Create Account | Sign In: Author or Forum

Search Symptoms

Category: Family Medicine | Infections | Internal Medicine | Critical Care | Pulmonology | Journal

Back to Journal Articles

Guideline Adherence Can Improve Pneumonia Outcomes

Last Updated: September 17, 2009.

Adult and elderly patients with community-acquired pneumonia achieve better outcomes when treated with empirical antimicrobial therapy in accordance with the 2007 professional guidelines, according to a pair of studies in the Sept. 14 issue of the Archives of Internal Medicine.

THURSDAY, Sept. 17 (HealthDay News) -- Adult and elderly patients with community-acquired pneumonia (CAP) achieve better outcomes when treated with empirical antimicrobial therapy in accordance with the 2007 professional guidelines for CAP, according to a pair of studies in the Sept. 14 issue of the Archives of Internal Medicine.

In one study, Forest W. Arnold, D.O., of the University of Louisville in Kentucky, and colleagues assessed the adherence to the Infectious Diseases Society of America (IDSA)/American Thoracic Society (ATS) guidelines for CAP patients 65 years and older treated at 43 hospitals. The patients who were treated in accordance with the guidelines had lower overall in-hospital mortality (8 versus 17 percent), decreased time to clinical stability (71 percent within seven days versus 57 percent), and a shorter median length of stay (8 versus 10 days).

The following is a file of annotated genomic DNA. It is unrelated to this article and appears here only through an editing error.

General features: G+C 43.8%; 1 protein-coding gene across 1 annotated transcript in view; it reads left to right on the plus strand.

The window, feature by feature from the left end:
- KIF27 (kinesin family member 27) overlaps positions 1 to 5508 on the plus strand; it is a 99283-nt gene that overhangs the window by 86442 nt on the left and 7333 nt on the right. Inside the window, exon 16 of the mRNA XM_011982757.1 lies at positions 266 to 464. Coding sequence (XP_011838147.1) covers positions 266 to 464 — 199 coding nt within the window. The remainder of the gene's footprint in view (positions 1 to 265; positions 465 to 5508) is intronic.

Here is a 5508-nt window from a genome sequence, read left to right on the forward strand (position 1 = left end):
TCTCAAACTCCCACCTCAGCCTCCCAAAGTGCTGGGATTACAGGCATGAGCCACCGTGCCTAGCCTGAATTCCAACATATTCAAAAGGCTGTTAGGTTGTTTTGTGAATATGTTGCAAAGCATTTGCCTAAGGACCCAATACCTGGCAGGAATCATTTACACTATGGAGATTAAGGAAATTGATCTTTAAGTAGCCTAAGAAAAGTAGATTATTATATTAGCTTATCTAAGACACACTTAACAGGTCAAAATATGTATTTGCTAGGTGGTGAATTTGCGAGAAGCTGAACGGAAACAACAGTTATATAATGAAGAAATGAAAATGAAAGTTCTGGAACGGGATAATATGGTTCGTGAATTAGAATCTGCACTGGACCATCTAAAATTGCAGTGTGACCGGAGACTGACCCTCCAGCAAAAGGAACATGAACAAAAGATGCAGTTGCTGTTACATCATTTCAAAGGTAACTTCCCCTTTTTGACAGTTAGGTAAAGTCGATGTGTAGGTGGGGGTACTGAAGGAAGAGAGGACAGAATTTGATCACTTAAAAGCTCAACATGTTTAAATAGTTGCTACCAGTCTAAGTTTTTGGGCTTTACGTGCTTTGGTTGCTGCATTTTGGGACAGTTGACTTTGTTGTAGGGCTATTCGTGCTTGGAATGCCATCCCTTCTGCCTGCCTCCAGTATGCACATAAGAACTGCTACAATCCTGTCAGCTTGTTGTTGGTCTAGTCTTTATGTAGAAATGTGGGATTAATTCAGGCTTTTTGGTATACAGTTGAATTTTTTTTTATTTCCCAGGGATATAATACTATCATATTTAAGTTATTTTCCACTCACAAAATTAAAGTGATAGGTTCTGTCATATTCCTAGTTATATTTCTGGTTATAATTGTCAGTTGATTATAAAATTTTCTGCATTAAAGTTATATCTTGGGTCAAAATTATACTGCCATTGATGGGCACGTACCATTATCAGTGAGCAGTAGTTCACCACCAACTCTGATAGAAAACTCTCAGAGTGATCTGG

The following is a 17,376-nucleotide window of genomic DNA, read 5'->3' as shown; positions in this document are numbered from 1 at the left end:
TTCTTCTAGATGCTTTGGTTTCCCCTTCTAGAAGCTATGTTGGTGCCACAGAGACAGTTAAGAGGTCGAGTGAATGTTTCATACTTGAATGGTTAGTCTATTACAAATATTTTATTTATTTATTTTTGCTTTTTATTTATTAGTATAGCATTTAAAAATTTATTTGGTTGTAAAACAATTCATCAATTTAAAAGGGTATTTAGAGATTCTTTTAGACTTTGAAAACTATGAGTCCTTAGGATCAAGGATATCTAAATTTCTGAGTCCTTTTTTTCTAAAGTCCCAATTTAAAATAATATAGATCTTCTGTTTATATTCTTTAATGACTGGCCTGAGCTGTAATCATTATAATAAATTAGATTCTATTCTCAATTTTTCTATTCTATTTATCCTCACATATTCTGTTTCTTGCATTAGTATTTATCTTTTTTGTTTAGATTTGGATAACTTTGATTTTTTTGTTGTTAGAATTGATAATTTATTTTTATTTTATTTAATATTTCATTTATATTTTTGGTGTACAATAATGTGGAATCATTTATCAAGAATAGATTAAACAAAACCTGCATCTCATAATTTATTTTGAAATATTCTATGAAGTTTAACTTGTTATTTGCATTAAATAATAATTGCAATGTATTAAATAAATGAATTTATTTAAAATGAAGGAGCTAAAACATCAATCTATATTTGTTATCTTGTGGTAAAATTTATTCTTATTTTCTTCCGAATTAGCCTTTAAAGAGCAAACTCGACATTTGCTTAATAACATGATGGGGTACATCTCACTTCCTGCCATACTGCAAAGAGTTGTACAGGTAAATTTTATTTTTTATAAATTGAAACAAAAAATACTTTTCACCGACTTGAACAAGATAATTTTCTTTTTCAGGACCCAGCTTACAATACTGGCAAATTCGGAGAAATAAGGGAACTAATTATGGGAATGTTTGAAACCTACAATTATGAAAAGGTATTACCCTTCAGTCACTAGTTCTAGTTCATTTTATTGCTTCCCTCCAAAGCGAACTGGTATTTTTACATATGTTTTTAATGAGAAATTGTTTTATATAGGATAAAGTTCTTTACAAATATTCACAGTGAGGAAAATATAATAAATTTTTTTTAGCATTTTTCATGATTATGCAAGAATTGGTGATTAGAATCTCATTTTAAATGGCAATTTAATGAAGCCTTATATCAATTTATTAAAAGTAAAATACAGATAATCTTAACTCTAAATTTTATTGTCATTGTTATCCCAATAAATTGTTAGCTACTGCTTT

In another study, Caitlin McCabe, of the Hospital for Sick Children in Toronto, and colleagues analyzed data on 54,619 adult CAP patients hospitalized at 113 hospitals. Therapy in compliance with IDSA/ATS guidelines decreased risk of sepsis (odds ratio, 0.83), renal failure (odds ratio, 0.79), and in-hospital mortality (odds ratio, 0.70) compared to non-compliant therapy. Compliant therapy also reduced mean hospital length of stay by 0.66 days.

"Although clinical practice guidelines should never obviate the need to consider carefully the peculiarities of a given clinical scenario, our findings provide an additional support for such guidelines as a high-quality, default path of care for adults sufficiently ill to require non-intensive care unit hospitalization," McCabe and colleagues conclude.

Abstract - Arnold
Full Text (subscription or payment may be required)
Abstract - McCabe
Full Text (subscription or payment may be required)
Editorial (subscription or payment may be required)


Previous: Antibiotics Easy to Find Online Without Prescription Next: Stroke Education Mailing Cut Time-to-Hospital for Women

Reader comments on this article are listed below. Review our comments policy.


Submit your opinion: